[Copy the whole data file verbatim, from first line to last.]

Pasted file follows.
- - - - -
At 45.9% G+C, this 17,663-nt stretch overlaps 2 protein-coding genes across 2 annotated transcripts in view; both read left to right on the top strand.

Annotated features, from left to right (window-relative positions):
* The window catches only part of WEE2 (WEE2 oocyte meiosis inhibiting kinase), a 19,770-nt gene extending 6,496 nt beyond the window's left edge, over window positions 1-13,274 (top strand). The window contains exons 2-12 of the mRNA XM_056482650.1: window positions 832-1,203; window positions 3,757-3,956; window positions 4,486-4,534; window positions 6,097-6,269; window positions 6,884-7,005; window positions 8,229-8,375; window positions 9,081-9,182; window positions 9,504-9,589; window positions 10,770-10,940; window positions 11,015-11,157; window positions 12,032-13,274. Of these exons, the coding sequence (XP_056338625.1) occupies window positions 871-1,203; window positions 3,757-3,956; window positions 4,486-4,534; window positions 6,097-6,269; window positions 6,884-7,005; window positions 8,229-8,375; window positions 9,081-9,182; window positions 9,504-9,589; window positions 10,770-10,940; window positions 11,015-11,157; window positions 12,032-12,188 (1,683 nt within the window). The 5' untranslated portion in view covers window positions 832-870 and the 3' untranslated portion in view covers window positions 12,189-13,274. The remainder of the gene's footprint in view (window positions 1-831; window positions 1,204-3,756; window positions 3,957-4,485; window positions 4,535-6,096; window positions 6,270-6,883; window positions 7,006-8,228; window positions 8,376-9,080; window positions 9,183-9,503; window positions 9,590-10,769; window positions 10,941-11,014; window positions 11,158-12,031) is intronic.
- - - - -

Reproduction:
At 45.9% G+C, this 17,663-nt stretch overlaps 2 protein-coding genes across 2 annotated transcripts in view; both read left to right on the top strand.

Annotated features, from left to right (window-relative positions):
* The window catches only part of WEE2 (WEE2 oocyte meiosis inhibiting kinase), a 19,770-nt gene extending 6,496 nt beyond the window's left edge, over window positions 1-13,274 (top strand). The window contains exons 2-12 of the mRNA XM_056482650.1: window positions 832-1,203; window positions 3,757-3,956; window positions 4,486-4,534; window positions 6,097-6,269; window positions 6,884-7,005; window positions 8,229-8,375; window positions 9,081-9,182; window positions 9,504-9,589; window positions 10,770-10,940; window positions 11,015-11,157; window positions 12,032-13,274. Of these exons, the coding sequence (XP_056338625.1) occupies window positions 871-1,203; window positions 3,757-3,956; window positions 4,486-4,534; window positions 6,097-6,269; window positions 6,884-7,005; window positions 8,229-8,375; window positions 9,081-9,182; window positions 9,504-9,589; window positions 10,770-10,940; window positions 11,015-11,157; window positions 12,032-12,188 (1,683 nt within the window). The 5' untranslated portion in view covers window positions 832-870 and the 3' untranslated portion in view covers window positions 12,189-13,274. The remainder of the gene's footprint in view (window positions 1-831; window positions 1,204-3,756; window positions 3,957-4,485; window positions 4,535-6,096; window positions 6,270-6,883; window positions 7,006-8,228; window positions 8,376-9,080; window positions 9,183-9,503; window positions 9,590-10,769; window positions 10,941-11,014; window positions 11,158-12,031) is intronic.